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18 Need: Convert between related summaries 1.Prove lemmas about related checkers –e.g., “dll, dll_back” Bor-Yuh Evan Chang 張博聿, University of Colorado - Using Checkers in End-User Shape Analysis Observation Observation: Our widening operator can derive these facts on an appropriate program Basic Idea Basic Idea : l.dll(p) := … semantics of dll_back parametric abstract domain summarization (widening) S

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19 Need: Convert between related summaries 2.Find out which lemmas are needed and when to apply them during program analysis –work-in-progress –not in this talk Bor-Yuh Evan Chang 張博聿, University of Colorado - Using Checkers in End-User Shape Analysis

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20 New “Pre-Program Analysis Analysis” Xisa shape analyzer abstract interpretation splitting and interpreting update summarizing level-type inference for unfolding Bor-Yuh Evan Chang 張博聿, University of Colorado - Using Checkers in End-User Shape Analysis h.dll(p) = if (h = null) then true else h ! prev = prev and h ! next.dll(h) checkers program analysischecker analysis (“pre-program analysis”) lemma proving for reduction SS

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21 Example: User-Defined List Segments Want Want a decision procedure for these inclusions: Bor-Yuh Evan Chang 張博聿, University of Colorado - Using Checkers in End-User Shape Analysis l.ls(e) := if (l = e) then true else l ! next.ls(l) l.list() := if (l = null) then true else l ! next.list() checker summary “a list segment”“a segment of a list” ® list() ¯ le Can reuse our parametric abstract domain! ls( ¯ ) ® l ¯ e v ? ® l ¯ e ® list() ¯ le

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22 An Alternative Semantics for Checkers Bor-Yuh Evan Chang 張博聿, University of Colorado - Using Checkers in End-User Shape Analysis °° set of concrete stores summary ls( ¯ ) ® l ¯ e … le addrof( ® )addrof( ¯ ) generator of “concrete” graphs ® l ¯ e ® = ¯ ® l next ®0®0 ¯ e ® 0 = ¯ ¯ e ® 00 = ¯ ® l next ®0®0 ® 00 …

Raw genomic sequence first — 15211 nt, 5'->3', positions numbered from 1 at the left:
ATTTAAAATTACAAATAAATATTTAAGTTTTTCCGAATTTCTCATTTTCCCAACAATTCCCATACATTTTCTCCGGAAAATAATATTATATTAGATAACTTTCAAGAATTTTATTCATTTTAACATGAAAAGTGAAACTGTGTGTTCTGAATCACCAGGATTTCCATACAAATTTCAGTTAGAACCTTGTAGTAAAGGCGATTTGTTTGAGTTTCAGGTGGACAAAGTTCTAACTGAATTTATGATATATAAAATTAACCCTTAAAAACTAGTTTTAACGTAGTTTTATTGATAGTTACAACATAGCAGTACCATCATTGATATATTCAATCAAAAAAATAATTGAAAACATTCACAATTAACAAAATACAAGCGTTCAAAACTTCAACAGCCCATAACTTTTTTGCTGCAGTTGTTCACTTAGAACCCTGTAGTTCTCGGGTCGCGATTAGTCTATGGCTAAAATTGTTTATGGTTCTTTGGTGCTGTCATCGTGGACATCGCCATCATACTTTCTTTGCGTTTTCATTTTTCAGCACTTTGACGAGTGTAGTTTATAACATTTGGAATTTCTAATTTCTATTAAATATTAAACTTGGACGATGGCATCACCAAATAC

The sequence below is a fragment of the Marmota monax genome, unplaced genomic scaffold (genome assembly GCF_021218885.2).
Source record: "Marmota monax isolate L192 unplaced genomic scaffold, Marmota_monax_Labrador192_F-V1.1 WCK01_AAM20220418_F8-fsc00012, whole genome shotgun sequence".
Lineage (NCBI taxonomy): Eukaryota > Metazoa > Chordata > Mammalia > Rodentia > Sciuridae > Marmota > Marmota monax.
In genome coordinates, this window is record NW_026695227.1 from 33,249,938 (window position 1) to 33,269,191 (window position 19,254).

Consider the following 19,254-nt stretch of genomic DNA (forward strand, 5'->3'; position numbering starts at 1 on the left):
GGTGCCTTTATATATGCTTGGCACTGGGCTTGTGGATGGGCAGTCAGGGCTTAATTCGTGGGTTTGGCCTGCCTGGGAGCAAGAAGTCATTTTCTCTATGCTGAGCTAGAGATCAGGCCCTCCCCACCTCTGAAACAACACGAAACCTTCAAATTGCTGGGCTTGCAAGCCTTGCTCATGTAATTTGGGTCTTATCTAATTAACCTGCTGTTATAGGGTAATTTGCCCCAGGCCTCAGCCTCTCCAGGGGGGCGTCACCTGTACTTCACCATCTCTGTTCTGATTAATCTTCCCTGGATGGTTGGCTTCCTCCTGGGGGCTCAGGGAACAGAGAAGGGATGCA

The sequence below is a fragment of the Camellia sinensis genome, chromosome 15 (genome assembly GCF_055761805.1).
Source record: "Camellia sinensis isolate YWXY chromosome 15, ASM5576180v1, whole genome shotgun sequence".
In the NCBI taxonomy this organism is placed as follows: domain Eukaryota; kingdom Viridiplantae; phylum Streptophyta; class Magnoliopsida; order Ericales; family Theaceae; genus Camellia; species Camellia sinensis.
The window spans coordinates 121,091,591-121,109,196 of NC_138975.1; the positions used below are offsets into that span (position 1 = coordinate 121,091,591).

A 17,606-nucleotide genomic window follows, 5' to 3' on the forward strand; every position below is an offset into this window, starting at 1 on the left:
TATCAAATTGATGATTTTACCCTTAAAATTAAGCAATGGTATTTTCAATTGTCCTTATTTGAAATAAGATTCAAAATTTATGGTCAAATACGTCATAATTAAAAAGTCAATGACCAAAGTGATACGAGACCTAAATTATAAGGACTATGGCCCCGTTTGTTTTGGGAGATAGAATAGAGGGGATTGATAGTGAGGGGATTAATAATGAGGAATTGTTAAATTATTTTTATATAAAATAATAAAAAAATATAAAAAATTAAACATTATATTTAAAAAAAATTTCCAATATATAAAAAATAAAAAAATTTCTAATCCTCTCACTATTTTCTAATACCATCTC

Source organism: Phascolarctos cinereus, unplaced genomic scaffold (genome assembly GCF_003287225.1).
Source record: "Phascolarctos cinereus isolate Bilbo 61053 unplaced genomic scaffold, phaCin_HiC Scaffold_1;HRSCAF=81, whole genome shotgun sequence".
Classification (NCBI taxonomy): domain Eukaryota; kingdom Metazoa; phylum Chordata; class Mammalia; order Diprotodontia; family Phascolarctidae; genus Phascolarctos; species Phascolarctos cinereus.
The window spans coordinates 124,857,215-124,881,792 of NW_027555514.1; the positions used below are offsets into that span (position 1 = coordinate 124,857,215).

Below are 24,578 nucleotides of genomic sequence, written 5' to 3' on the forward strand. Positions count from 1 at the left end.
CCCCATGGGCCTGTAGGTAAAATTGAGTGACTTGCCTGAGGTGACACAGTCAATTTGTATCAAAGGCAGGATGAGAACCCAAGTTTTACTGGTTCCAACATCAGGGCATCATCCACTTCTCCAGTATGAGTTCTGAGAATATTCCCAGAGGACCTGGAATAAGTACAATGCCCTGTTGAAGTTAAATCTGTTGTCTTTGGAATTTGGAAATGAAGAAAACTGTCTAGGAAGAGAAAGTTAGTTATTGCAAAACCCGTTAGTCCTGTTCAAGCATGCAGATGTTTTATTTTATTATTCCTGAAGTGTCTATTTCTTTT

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23 Show Bor-Yuh Evan Chang 張博聿, University of Colorado - Using Checkers in End-User Shape Analysis ® l ¯ e ® = ¯ ® l next ®0®0 ¯ e ® 0 = ¯ ¯ e ® 00 = ¯ ® l next ®0®0 ® 00 … Apply abstract interpretation using only list as a checker parameter to the domain v ls( ¯ ) ® l ¯ e ® list() ¯ le ® l ¯ e X ® l ¯ e Our widening is a non-symmetric binary operator interleaves region matching and summarizing Our widening is a non-symmetric binary operator interleaves region matching and summarizing Widening Properties Soundness: computes an over-approximation Termination: ensures chain stabilizes Algorithm 1.Iteratively split regions by matching nodes (ok by ¤ ) 2.Find common abstraction for matched regions (calling on v to check inclusion) [SAS’07]Widening Properties Soundness: computes an over-approximation Termination: ensures chain stabilizes Algorithm 1.Iteratively split regions by matching nodes (ok by ¤ ) 2.Find common abstraction for matched regions (calling on v to check inclusion) [SAS’07]